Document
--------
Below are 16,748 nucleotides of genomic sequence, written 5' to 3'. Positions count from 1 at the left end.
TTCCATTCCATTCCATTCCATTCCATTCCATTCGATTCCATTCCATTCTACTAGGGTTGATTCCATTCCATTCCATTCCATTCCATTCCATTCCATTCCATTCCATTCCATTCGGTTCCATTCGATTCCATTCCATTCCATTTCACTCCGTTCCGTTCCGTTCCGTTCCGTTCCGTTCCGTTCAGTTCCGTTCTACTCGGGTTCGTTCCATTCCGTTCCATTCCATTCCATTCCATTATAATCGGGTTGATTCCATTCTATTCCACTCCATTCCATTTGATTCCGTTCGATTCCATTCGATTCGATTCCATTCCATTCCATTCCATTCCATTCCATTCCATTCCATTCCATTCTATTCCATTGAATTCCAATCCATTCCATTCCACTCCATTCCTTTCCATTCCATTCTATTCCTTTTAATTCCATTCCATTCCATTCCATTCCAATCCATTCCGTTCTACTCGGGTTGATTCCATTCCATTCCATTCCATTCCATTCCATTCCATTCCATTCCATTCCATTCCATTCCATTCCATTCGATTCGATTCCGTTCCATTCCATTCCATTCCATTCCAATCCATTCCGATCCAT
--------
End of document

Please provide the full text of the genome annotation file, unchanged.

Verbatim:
Below are 16,748 nucleotides of genomic sequence, written 5' to 3'. Positions count from 1 at the left end.
TTCCATTCCATTCCATTCCATTCCATTCCATTCGATTCCATTCCATTCTACTAGGGTTGATTCCATTCCATTCCATTCCATTCCATTCCATTCCATTCCATTCCATTCCATTCGGTTCCATTCGATTCCATTCCATTCCATTTCACTCCGTTCCGTTCCGTTCCGTTCCGTTCCGTTCCGTTCAGTTCCGTTCTACTCGGGTTCGTTCCATTCCGTTCCATTCCATTCCATTCCATTATAATCGGGTTGATTCCATTCTATTCCACTCCATTCCATTTGATTCCGTTCGATTCCATTCGATTCGATTCCATTCCATTCCATTCCATTCCATTCCATTCCATTCCATTCCATTCTATTCCATTGAATTCCAATCCATTCCATTCCACTCCATTCCTTTCCATTCCATTCTATTCCTTTTAATTCCATTCCATTCCATTCCATTCCAATCCATTCCGTTCTACTCGGGTTGATTCCATTCCATTCCATTCCATTCCATTCCATTCCATTCCATTCCATTCCATTCCATTCCATTCCATTCGATTCGATTCCGTTCCATTCCATTCCATTCCATTCCAATCCATTCCGATCCAT